publisher: Hodder & Stoughton
first published: 2011 (2012 in paperback)
ERRAND REQUIRING IMMEDIATE ATTENTION. COME.
The note was on vellum, pierced by the talons of the almost-crow that delivered it. Karou read the message. ‘He never says please’, sighed, but she gathered her things up.
When Brimstone called, she always came.
In general, Karou has manged to keep her two lives in balance. On the one hand, she’s a seventeen-year-old art student in Prague; on the other, errand-girl to a monstrous creature who is the closest things she has to family. Raised half in our world, half in Elsewhere, she has never understood Brimstone’s dark work – buying teeth from hunters and murderers – nor how she came into his keeping. She is a secret even to herself, plagued by the sensation that she isn’t whole.
Now the doors to Elsewhere are closing, and Karou must choose between the safety of her human life and the dangers of the war-ravaged world that may hold the answers she has always sought.
In (Very) Short:
+ fantasy; young adult paranormalcy
+ coming of age story
+ great cover
+ beautiful constructed story world (vivid real world and detailed fantasy world)
+ main focus is on the 17 year old protagonist Karou and her search for her identity
+ romance that is necessary but somewhat secondary to Karou’s self discovery
– a little forced and rather pieced together towards the end
I have heard a lot about this book, but what made me pick it up was this cover. I cannot exactly say what drew me to it, but I just had to have it. The story, however, sounded like any other Young Adult Paranomalcy focusing on the undying love between two teens who have barely lived. So I was skeptical and luckily wrong.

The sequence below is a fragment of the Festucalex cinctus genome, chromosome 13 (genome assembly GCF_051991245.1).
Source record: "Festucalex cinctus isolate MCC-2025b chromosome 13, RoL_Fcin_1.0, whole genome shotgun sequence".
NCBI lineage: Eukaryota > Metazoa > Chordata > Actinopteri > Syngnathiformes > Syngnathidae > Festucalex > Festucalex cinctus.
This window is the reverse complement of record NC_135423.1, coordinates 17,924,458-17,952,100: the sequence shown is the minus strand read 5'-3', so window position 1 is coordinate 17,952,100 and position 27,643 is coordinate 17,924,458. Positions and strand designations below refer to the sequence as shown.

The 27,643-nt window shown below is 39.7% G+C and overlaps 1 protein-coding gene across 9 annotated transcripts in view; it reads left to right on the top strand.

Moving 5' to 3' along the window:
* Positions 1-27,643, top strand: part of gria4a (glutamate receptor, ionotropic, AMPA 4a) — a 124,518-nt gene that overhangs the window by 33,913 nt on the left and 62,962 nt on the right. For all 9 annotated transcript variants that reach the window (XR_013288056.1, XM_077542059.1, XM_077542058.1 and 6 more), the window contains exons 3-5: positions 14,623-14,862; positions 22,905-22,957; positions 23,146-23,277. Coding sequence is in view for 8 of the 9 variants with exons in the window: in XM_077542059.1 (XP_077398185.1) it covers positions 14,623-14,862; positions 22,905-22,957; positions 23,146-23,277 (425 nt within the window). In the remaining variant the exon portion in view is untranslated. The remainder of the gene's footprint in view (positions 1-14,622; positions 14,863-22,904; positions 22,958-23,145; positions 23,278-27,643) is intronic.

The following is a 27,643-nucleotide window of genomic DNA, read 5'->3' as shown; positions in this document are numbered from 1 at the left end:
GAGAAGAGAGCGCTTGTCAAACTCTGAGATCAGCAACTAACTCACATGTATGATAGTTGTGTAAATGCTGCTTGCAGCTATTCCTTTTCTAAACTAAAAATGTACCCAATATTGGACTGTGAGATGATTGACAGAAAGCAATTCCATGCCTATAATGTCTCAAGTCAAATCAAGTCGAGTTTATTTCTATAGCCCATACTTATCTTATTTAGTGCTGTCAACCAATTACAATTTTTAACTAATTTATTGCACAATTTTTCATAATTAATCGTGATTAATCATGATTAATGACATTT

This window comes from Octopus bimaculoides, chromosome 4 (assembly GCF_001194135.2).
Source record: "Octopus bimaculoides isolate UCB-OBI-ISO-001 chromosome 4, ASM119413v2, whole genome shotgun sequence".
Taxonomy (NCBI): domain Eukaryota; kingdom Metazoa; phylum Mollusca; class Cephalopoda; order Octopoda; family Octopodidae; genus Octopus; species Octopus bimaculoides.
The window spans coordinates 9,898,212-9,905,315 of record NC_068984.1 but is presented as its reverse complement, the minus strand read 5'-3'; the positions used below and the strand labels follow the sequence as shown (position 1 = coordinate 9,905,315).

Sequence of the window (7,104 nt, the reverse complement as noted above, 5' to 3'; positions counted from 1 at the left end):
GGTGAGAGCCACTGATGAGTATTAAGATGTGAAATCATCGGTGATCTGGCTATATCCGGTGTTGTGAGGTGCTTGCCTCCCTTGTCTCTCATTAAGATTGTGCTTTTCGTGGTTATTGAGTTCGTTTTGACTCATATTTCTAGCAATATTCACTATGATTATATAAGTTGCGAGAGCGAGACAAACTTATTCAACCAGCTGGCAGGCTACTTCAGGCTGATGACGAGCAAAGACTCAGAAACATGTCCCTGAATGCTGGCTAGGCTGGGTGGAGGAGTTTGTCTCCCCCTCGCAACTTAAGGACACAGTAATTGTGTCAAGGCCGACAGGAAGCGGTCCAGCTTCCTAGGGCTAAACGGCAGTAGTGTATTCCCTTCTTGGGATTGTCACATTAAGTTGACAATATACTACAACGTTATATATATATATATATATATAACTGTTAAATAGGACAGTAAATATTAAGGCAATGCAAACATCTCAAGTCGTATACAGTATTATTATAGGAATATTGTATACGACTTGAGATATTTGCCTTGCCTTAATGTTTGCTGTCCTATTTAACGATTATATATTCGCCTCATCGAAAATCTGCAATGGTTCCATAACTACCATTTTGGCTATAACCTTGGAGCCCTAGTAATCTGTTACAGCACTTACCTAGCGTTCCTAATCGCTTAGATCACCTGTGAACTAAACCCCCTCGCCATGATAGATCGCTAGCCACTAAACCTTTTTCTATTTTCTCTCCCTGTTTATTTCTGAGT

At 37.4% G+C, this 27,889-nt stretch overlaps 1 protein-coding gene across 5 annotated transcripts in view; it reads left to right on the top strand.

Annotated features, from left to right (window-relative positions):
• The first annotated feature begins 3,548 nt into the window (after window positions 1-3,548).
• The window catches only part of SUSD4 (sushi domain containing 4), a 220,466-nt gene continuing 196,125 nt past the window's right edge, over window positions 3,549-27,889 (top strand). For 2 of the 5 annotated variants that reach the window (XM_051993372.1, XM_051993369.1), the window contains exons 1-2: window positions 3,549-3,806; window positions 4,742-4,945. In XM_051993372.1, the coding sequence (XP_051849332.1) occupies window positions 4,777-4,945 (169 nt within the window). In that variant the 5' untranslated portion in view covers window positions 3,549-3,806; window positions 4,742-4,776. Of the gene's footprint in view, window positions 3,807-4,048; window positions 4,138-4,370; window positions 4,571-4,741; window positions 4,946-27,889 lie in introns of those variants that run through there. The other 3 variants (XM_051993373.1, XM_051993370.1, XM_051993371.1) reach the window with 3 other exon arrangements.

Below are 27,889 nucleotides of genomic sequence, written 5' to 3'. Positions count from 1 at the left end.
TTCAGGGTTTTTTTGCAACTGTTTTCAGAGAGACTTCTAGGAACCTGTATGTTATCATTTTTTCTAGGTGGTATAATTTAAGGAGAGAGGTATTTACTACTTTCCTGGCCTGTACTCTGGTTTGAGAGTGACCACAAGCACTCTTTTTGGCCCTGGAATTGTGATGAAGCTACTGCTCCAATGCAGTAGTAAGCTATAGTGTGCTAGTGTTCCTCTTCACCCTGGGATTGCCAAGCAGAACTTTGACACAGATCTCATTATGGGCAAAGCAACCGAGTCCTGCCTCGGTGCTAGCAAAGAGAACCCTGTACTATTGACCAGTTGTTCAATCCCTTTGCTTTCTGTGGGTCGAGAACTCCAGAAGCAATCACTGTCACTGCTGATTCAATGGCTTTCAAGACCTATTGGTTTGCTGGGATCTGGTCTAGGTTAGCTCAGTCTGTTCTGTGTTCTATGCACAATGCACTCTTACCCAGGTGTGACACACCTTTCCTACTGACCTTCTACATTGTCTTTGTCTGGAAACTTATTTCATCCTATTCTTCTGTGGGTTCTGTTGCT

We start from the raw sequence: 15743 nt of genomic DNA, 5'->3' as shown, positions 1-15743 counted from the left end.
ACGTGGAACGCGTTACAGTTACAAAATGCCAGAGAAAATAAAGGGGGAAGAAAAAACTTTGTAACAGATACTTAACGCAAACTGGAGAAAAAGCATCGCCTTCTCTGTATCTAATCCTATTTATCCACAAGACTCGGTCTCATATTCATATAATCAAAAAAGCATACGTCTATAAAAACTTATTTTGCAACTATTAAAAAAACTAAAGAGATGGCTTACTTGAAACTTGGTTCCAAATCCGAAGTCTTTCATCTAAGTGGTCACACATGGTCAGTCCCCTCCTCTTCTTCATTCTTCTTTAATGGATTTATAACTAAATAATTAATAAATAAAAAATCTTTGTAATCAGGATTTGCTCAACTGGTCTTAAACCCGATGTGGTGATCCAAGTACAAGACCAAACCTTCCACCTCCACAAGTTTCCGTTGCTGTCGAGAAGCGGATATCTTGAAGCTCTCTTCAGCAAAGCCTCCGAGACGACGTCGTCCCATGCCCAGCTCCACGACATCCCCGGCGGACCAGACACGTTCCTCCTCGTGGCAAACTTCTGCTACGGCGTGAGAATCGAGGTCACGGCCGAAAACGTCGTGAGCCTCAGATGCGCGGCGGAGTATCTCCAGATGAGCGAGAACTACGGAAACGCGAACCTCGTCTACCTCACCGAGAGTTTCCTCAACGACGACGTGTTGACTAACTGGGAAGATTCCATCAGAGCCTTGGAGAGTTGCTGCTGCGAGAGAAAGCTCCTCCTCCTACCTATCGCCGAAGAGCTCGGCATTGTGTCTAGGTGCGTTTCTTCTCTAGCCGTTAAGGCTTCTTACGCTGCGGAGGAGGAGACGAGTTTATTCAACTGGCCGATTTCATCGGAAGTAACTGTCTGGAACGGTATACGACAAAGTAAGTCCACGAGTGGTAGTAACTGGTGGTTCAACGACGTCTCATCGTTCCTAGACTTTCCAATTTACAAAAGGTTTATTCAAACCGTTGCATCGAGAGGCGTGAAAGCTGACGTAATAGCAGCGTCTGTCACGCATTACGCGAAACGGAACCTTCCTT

The story of self discovery, romance, the battle between two mortal enemies is beautifully interwoven and the romance itself is subtle. It is quite difficult to recap the book without spoiling the story. Much of the narration depends on the mystery of Karou’s heritage and her reactions towards the bits and pieces that unfold before her.
Karou is a 17 year old art student living in Prague. She is trying to balance her student/human life with her demanding boss and only family she knows: Brimstone.
Brimstone is a chimera – human mixed with many animals – who employs Karou to buy and transport teeth from the human world to him. A world known to Karou as Elsewhere that can only be accessed through secret portals.
When these portals are destroyed, Karou’s only family is lost to her and she starts out on a path to reenter Elsewhere as well as a path of self discovery. Never knowing where she came from, who or what her mother and father were, and why she has hamsas tattooed on her hands, she embarks on a journey that will open an entire new world to her, an entire new life.
While the setting of Prague is real and vivid to the reader, the new world is beautifully and carefully constructed – the world building in this book is exquisite and detailed. The different worlds, as well as Brimstone’s shop as a connecting point between them, unfold naturally and at a pace which I as a reader can follow and am not overwhelmed by.
It is a fantastical world of demons/chimera and angels/seraphims which are not hidden among us but whose world can only be accessed through portals. It is a world of magic which comes at a price.
While the book appears to represent the current young adult paranormal story with a blossoming feelings between two characters (Karou and Akiva), the take on the romance, however, is slightly different. The focus remains solely on Karou’s development and finding her identity.
This coming of age aspect is beautifully crafted into the narrative and a driving force of the story. The romance, however, develops after Karou’s world has been altered and her life changed forever. It is not the shattering instance of the story but supports and guides Karou’s self discovery.
Still, this discovery as well as the history of Elsewhere unfold somewhat abrupt towards the end. While in the beginning of the story this is slowly integrated into the narration, towards the end it reads rather forced. As I read I felt like the author needed the information to be mentioned before the book finished. But apart from the increasing and a little to fast pace of the story at the end, this book is quite remarkable.
I recommend this book to fantasy readers of all ages and readers who haven’t so far tested this genre. The book contains a well written and crafted world with psychologically comprehensible main character whose actions are understandable and unavoidable and for whom the reader roots. I am personally looking forward to the next installment.